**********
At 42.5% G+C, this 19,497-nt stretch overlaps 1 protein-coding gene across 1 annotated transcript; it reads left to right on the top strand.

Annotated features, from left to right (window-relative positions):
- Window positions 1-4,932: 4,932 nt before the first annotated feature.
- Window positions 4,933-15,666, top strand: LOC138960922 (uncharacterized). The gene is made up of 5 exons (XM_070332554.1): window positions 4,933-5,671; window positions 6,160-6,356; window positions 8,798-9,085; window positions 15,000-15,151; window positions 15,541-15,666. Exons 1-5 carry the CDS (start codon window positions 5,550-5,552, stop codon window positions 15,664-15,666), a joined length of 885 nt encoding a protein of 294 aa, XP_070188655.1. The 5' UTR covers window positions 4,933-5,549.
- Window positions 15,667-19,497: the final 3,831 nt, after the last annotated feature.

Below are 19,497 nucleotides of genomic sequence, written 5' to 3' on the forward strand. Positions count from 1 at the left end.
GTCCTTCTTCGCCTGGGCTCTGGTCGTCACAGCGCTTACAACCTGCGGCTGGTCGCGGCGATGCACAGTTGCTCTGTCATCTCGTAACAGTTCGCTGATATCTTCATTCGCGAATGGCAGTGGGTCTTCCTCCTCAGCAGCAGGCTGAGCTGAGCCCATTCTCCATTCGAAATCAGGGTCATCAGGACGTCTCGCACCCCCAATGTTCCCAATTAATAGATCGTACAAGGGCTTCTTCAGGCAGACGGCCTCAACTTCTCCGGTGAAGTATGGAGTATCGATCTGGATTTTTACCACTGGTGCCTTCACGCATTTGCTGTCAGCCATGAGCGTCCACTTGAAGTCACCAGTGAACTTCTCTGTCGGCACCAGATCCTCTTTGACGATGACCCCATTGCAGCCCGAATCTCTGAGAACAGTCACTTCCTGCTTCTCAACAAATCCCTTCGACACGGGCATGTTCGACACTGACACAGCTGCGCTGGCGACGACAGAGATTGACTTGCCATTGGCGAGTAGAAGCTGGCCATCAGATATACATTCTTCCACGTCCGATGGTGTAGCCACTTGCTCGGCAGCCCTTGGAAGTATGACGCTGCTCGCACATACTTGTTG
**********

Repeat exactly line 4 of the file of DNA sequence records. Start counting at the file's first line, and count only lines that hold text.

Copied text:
- Window positions 4,933-15,666, top strand: LOC138960922 (uncharacterized). The gene is made up of 5 exons (XM_070332554.1): window positions 4,933-5,671; window positions 6,160-6,356; window positions 8,798-9,085; window positions 15,000-15,151; window positions 15,541-15,666. Exons 1-5 carry the CDS (start codon window positions 5,550-5,552, stop codon window positions 15,664-15,666), a joined length of 885 nt encoding a protein of 294 aa, XP_070188655.1. The 5' UTR covers window positions 4,933-5,549.